- A dormant franchise: After the commercial and creative disappointment of 2019’s The Rise of Skywalker, there isn’t a single Star Wars film project on track to make it to release before 2024, so at least five years between movies. Sure, there are 10 TV projects in the works—mostly for Disney+, which is what Disney C.E.O. Bob Chapek cares most about—but an extended absence from theaters isn’t exactly what then-C.E.O. Bob Iger wanted when he initially declared that fans could expect a new movie every year.
- The production chaos: Remember when Kennedy was forced to bring in Tony Gilroy to completely overhaul director Gareth Edwards’ cut of 2016’s Rogue One, the first standalone film, which was “a mess,” at least in Gilroy’s words? Or when, on the second standalone, 2018’s Solo, Kennedy actually fired the comedy filmmakers Phil Lord and Chris Miller mid-production, reportedly for injecting too much…wait for it….comedy during shooting? She then enlisted late-career Ron Howard, and the bland version of Solo failed to crack $400 million worldwide, becoming the first Star Wars movie to lose money, while Lord and Miller went on to win an Oscar that same year for the brilliant Spider-Man: Into the Spiderverse. Then on 2019’s Rise of Skywalker, she fired filmmaker Colin Trevorrow, scrapped his script, and desperately convinced Force Awakens’ J.J. Abrams to return—for a hefty price. One source told me that Abrams ended up making tens of millions of dollars on the project, and he would have made more if the film had performed as expected, which it didn’t because many found the story—bringing back the long-dead Emperor, for instance—to be a series of cynical retreads.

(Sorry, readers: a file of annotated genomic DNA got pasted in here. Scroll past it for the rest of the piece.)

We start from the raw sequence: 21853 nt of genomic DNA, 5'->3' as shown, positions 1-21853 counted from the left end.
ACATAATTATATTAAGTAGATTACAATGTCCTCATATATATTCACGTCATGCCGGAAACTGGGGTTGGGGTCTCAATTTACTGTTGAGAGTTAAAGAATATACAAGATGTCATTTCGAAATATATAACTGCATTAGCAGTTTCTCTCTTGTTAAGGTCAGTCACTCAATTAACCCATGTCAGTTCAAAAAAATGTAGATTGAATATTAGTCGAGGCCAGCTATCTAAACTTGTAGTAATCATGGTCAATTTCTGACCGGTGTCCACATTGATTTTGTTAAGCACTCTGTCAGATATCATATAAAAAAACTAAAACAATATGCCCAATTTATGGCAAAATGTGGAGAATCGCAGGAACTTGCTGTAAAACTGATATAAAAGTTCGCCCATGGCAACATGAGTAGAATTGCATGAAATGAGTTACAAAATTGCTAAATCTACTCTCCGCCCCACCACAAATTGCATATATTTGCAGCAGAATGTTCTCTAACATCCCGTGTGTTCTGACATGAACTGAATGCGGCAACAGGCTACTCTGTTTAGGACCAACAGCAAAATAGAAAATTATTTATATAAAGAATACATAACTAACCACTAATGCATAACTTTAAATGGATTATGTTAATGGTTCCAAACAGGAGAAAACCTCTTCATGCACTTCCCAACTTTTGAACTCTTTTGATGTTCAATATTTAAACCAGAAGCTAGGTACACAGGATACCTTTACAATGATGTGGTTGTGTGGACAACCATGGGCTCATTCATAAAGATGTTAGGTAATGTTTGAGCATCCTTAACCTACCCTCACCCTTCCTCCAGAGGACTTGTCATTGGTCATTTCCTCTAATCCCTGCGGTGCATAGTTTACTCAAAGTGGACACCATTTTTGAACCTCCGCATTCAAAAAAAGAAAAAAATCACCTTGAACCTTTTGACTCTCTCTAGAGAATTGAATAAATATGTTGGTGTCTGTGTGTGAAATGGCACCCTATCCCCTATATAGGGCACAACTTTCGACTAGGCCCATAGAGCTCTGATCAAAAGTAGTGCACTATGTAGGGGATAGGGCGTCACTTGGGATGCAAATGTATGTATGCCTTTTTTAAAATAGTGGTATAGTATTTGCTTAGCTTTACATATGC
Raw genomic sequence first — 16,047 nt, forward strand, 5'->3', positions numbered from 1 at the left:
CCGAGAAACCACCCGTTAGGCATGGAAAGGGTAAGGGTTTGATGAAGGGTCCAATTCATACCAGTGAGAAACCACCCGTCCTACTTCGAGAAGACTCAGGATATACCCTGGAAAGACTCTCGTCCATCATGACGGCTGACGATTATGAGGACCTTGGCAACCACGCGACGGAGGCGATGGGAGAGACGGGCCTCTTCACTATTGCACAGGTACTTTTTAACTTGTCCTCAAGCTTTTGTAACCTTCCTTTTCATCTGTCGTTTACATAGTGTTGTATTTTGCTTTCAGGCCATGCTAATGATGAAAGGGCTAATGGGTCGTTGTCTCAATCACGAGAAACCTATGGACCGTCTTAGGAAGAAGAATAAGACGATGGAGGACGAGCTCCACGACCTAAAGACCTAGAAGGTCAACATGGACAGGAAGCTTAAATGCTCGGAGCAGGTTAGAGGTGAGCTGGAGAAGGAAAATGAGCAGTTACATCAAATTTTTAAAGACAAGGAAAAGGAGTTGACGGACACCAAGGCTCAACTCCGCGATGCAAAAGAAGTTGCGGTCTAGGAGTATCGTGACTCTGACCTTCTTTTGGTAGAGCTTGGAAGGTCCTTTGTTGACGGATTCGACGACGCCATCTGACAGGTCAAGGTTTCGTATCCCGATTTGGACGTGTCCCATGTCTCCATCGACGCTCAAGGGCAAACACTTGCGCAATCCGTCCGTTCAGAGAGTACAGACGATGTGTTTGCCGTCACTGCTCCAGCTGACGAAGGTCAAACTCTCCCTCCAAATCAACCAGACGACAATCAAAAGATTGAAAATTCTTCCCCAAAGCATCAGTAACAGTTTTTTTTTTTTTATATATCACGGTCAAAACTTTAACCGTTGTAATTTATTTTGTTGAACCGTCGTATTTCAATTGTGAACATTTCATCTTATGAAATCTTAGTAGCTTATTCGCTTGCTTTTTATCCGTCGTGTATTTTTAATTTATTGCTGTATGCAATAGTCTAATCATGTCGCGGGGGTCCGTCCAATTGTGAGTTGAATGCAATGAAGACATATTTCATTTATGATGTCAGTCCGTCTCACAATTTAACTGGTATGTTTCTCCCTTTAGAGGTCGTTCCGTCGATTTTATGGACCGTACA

- Which brings us to the baffling creative choices: Star Wars is tough because fans feel such personal ownership over the characters and mythology. Everything is scrutinized. But Kennedy’s management of those expectations seemed to shift film-to-film. Force Awakens, after a rocky development, was considered a well-executed mix of fan service and fresh characters. But after allowing Johnson to kill off Luke Skywalker and the villain Snoke in Last Jedi, Kennedy and Co. freaked when superfans didn’t like some of the creative deviations from the Star Wars canon. So rather than defend or extrapolate on his ideas for Episode IX, Lucasfilm just minimized or ignored them. The Force could inhabit anyone, until it couldn’t… that kind of thing. It all contributed to a sense that even though this is the premiere, A+ Hollywood franchise, the overall story wasn’t mapped out, and nothing really mattered to its overseers.